…And in the red corner, weighing in at 8 stone exactly…” There’s a reason that the ring announcer in boxing gives the weight – and possibly height and reach – of both competitors. The numbers are part of understanding the nature of the match that’s about to take place.
That reason doesn’t apply to politics. When the Mail on Sunday asked Liz Kendall (one of the Labour Party leadership contenders) how much she weighs, it was completely irrelevant to the job. It’s unnecessary press intrusion. I don’t bandy about words like ‘sexist’ lightly When you do, they lose their meaning – in a similar way when the word ‘racist’ is used to describe a children’s nursery rhyme, or to describe the Black Country flag designed by a 12-year-old girl (symbolising glassmaking, heavy industry and foundries), the real victims of racism are demeaned. Reserve the word racism for racists, and it has a bigger meaning.
I don’t swear, so if anyone heard me swear they would know I was fuming with rage. The swear word has a greater meaning and impact if used sparingly than if it litters every conversation. Liz Kendall asked whether the journalist would have asked the same question of a man. The journalist did sort-of did ask George Osborne a similar question last year, when he was busy losing weight on the latest fad diet, though that’s none of the national media’s business either in my view.
The two situations are different in reason and tone. When a journalist suggests that she might weigh ‘about the same as the Duchess of Cambridge’, for me that clearly crosses a line. These comments are only being made because she’s a woman, and that’s not acceptable. Whether Liz Kendall should lead the Labour Party is nothing to do with her gender. Incidentally, that’s why I also believe that Labour are wrong to have all-women shortlists for Parliament. They should choose the best candidate irrespective of gender or ethnicity. In the straight-talking UKIP way, I’m going to call out the treatment of Liz Kendall for what it is. Sexism.
New Lib Dem leader Tim Farron has been subjected to a barrage of questions about his Christianity. Does he personally believe that gay sex is a sin? What’s his view on abortion? When you first think about it, this seems (slightly) more relevant than the questions to Liz Kendall. But have you ever seen a Muslim or Jewish politician hauled over the coals over a similar issue?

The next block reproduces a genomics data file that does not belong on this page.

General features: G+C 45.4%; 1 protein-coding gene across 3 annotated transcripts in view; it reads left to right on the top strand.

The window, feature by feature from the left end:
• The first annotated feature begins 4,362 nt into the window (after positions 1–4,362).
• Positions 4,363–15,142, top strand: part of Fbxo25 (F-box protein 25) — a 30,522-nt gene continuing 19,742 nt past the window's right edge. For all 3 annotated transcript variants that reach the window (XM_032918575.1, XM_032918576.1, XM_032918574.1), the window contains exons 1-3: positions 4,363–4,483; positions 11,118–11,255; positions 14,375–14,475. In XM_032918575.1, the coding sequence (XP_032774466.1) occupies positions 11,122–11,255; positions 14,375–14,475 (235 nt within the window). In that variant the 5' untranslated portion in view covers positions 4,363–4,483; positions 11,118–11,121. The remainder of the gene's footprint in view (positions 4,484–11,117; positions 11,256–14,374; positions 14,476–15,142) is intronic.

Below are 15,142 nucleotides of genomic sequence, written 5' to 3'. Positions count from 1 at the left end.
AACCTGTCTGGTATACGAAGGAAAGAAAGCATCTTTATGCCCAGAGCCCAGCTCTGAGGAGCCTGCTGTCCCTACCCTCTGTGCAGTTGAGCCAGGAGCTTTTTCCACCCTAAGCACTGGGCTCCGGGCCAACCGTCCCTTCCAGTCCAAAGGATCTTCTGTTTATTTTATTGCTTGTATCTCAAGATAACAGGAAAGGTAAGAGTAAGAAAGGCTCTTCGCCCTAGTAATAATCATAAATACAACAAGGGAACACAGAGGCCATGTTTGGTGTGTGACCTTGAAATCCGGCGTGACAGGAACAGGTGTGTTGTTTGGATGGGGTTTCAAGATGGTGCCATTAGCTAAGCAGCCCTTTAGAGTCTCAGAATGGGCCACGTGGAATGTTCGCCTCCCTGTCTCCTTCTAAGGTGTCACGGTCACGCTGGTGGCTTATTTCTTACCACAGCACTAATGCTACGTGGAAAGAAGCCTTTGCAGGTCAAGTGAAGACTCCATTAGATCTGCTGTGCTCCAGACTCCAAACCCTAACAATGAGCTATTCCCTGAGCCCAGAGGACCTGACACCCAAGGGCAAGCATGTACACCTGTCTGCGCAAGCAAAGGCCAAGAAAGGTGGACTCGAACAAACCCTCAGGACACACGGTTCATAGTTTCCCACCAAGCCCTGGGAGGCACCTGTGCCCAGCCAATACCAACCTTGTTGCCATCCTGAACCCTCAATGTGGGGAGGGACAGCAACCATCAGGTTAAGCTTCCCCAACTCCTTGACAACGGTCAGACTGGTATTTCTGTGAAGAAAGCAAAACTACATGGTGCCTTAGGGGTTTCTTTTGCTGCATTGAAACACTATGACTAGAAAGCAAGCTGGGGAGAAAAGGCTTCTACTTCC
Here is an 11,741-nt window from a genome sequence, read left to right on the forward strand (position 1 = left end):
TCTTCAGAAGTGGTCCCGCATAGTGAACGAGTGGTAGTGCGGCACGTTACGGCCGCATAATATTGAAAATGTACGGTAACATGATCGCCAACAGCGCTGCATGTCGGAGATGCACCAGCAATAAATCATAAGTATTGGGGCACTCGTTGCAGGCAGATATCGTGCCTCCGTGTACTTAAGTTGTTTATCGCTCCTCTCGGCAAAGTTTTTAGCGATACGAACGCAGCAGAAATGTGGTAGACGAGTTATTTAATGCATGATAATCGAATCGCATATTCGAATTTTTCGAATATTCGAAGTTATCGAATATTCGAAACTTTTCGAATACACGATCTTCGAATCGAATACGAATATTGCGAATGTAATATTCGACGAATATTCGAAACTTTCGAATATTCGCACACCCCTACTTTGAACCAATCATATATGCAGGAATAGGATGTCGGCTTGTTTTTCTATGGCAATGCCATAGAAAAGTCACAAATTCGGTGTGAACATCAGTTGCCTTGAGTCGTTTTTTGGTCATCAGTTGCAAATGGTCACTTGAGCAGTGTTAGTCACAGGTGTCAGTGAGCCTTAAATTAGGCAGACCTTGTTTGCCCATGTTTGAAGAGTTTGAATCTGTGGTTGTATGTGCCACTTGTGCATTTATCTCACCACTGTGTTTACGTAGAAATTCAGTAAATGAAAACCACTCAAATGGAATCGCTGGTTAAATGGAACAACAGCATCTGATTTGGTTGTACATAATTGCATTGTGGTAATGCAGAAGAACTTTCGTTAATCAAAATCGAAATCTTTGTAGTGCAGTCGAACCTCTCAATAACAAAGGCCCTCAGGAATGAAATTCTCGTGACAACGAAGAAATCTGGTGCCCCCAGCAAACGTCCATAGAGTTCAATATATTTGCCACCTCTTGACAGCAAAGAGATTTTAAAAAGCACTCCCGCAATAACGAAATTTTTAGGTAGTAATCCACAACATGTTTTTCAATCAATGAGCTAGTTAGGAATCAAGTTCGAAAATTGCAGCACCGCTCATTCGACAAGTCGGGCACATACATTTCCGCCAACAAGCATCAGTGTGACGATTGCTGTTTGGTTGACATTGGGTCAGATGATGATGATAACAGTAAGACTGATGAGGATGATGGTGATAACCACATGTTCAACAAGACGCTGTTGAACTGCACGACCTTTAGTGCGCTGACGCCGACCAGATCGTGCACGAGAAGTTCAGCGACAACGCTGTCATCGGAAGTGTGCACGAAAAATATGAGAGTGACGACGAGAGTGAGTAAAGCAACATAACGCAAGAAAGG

I personally choose not to smoke; I don’t believe it’s right for me personally to do that, because of the health risks involved, but I don’t seek to force my personal feelings upon society. All that matters from a political perspective is my stance about society. So if – and he hasn’t said that he does – Tim Farron actually personally believes that gay sex is a sin, that’s his personal business. Or if he believed it would be sinful for him personally to do it, that would be a private opinion. I say, so what? On the other hand, if he supported a public policy change to take rights away from gay people, that would be our business. But he doesn’t, and there’s no evidence that he even believes any of the above either.
He hasn’t called for tougher limits on abortion either – though he has said that every abortion is a ‘tragedy’. I’d go further myself actually. I would call for a change in the law: a 24-week limit for abortion when babies now often survive without long-term harm being born at less than 24 weeks is just plain wrong. I’ve seen Lib Dems leave their party because of Tim Farron’s personal views. I could think of many reasons to leave the Lib Dems, but leaving because the leader is a Christian? How illiberal; how intolerant!
The ‘job’ in politics should be about what legislation not what we look like, about public policy not gender. It’s about representing my constituents and working as hard as I can on your behalf – despite covering a vast area that stretches from Darlington to Berwick. Earlier in this article I said that I don’t use swear words: to do so regularly spoils the impact. I won’t swear myself, but when Liz Kendall told the Mail on Sunday journalist to “f*** off” I did allow myself a little smile.